Before you try to enter or fix things in a flooded house, first take a look at “Precautions When First Entering A Flooded Home” for some important safeguards. Be safe. Be aware of the many hazards in and around a damaged building.
There are two things that need to be done as you start repairing damage from a flood:
If you are not sure how to do any of these things, ask. In most communities, shortly after a flood or similar disaster, there are lots of experts who have helpful information arriving to the area to assist residents.
MAKING A RECORD OF LOSSES AND DAMAGE:
Take photos. Do this inside and out. You can’t have too many pictures. Pictures should show any structural damage to the building and furnishings, and any items of particular value. Record the serial numbers of any appliances or equipment that is thrown out.
This information is valuable for filing insurance claims and for documenting losses for other purposes, such as tax deductions.
Insurance after natural disasters such as flooding is a complicated, difficult and often frustrating issue, and is dealt with in more detail in the section on risk management or elsewhere (see, for example, the Louisiana State University Storm Recovery Guide, Chapter 6). One important point to remember is that the insurance company will try to settle a claim for as little money as possible, and their adjusters work towards that goal. For this reason, consider hiring your own adjuster to deal with the insurance company. You can find independent adjusters listed in the Yellow Pages. Look under "Adjusters." These individuals are skilled at negotiating with insurers, and their fee is usually based on a percentage of the recovery that is received from the company.
PREVENT FURTHER DAMAGE:
Remove floodwaters, mud and silt. Open doors to allow water to exit. Arrange to have basement pumped out. Only do this when you are certain that the earth around the building is no longer saturated! Otherwise, water pressure may collapse basement walls as the basement is drained.
If water is running from broken pipes, shut off the water supply to the house. Usually, there is a valve at the meter. If you cannot find this, contact the water company.
Allow the building to dry out. This can reduce or prevent mold growth, but must be done quickly, usually in 48 hours or less. Open doors and windows, and open up wall cavities if walls have gotten wet. Remember that these measures will only be effective if outside humidity is low. In high moisture conditions, a heat source or some sort of mechanical drying equipment will be needed. Remove mud and silt. Be sure to use personal protection against mold and other harmful pollutants. This is especially important if mold has dried out, and also very important if floodwaters are contaminated. (LSU Part 3).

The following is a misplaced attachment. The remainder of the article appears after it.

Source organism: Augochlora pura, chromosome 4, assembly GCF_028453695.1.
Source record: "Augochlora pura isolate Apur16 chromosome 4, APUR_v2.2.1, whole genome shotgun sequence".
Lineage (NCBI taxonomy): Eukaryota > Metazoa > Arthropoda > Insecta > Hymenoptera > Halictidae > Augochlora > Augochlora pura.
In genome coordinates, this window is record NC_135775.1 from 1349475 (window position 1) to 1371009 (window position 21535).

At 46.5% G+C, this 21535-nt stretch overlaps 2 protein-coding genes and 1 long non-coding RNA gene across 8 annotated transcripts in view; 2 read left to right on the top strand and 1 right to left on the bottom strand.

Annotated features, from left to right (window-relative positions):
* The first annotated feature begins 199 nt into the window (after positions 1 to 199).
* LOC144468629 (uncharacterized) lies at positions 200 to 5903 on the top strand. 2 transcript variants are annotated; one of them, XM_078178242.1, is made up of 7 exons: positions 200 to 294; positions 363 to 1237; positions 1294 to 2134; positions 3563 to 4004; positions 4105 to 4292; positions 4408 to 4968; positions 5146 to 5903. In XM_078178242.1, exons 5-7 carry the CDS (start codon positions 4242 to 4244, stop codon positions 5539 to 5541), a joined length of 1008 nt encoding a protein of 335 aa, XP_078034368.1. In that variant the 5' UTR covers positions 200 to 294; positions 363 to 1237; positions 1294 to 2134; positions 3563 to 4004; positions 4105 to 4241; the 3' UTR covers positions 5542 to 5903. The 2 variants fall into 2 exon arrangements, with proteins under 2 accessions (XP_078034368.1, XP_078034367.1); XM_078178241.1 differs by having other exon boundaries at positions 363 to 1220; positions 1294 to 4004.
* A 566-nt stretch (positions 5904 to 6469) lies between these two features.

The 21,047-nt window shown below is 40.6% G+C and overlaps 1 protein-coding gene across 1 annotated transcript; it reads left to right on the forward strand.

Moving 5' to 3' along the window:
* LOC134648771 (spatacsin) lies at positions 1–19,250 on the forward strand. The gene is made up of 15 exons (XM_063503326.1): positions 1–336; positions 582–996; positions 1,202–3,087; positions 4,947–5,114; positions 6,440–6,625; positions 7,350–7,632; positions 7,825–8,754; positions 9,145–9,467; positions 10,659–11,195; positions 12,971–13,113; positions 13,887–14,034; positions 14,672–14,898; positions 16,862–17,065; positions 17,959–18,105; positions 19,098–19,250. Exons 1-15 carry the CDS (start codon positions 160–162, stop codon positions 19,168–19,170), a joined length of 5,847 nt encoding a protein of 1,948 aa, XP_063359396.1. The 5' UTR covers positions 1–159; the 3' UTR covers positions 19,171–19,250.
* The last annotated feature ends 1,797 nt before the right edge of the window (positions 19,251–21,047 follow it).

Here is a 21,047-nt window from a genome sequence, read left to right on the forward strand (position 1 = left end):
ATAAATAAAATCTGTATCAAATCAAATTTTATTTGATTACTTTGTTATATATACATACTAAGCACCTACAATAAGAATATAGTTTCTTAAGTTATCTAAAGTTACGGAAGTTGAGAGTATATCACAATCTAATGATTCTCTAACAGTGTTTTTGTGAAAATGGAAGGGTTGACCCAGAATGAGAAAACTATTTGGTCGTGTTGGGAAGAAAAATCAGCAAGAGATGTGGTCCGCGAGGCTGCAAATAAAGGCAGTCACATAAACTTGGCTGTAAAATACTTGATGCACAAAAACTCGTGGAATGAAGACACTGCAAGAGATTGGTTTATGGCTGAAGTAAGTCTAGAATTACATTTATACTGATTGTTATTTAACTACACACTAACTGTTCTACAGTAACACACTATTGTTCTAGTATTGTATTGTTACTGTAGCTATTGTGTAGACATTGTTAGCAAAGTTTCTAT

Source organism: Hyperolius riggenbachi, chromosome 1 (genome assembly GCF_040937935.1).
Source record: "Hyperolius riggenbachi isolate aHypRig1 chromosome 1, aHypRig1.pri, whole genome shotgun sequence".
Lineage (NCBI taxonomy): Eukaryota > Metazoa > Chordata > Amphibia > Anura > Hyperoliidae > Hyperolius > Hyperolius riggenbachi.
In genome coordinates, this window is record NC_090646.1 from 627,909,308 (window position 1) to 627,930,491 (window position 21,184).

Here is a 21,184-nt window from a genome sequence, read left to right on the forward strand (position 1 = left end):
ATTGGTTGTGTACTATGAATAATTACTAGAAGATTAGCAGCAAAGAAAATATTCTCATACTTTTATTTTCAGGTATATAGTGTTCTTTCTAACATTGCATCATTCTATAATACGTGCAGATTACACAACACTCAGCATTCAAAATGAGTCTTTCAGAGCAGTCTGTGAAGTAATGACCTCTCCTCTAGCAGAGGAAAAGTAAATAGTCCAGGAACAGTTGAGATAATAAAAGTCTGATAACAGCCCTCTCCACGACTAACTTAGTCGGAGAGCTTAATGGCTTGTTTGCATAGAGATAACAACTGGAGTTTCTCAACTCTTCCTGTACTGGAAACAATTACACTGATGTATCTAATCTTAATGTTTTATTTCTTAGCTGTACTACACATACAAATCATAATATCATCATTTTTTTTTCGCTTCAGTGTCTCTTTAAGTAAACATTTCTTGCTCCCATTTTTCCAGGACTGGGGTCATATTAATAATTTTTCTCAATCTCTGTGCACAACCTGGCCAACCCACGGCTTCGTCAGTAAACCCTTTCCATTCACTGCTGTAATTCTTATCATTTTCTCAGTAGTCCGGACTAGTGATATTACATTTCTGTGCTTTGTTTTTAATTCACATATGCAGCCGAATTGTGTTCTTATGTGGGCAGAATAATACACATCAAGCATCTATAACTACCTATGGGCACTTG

You may also need to secure the building from looters when you are not present. Doors and windows should be locked, or secured with plywood, if possible. Portable valuables should be removed to a secure location.
Prevent further water damage. If the roof or walls have been damaged, temporary or permanent repairs should be arranged as soon as possible.
Salvage valuable items first. These include such things as cash, jewelry, important documents and family treasures. Clean off the mud and allow items to dry. If items like photos and books cannot be immediately dried, clean off the mud, place in plastic bags and find a friend with an operating freezer. These items can be frozen and dried later.
Discard items that cannot be salvaged. The general rule is that hard materials and building components that are not damaged by water can be dried out and salvaged, although if mold is involved, cleaning may require more labor than the item is worth. Since flood waters are considered to be contaminated, generally absorbent materials should be discarded. Rugs or other items that can be laundered or thoroughly cleaned may be salvaged. Unless absorbent materials can be dried out within 48 hours (longer if temperatures are cool or sooner if temperatures are warm), mold growth may make cleaning impossible. Heirlooms and items of special value can be saved by the use of specific treatments and procedures, if available. Contact local or area museums or search the Web sites provided below. Paper records can be spread out and air-dried, preferably on blotting paper. Papers that can’t be dried in 48 hours can be put in a freezer until it is possible to dry them.
While it may be possible to salvage household appliances, heaters, etc., it can be very difficult to dry and remove mud and silt from their inner workings so these are often discarded. This is especially true for saltwater flooding. (LSU Part 4)
Service damaged septic tanks, cesspools, pits and leaching systems as soon as possible. These can be serious health hazards.
TAKE CARE OF YOURSELF
Flooding and other disasters are highly stressful for all involved. Keep the family together for mutual support. Discuss problems with others - friends and neighbors can offer mutual support, too. Rest often and eat well. Set manageable goals. Take care of, and comfort, your kids. If problems seem overwhelming, seek professional help. Such feelings are common after disasters, and talking to a professional can help a lot. (FEMA booklet)
U.S. National Archives and Records Administration Wet Documents or http://www.archives.gov/preservation/conservation/flood-damage.html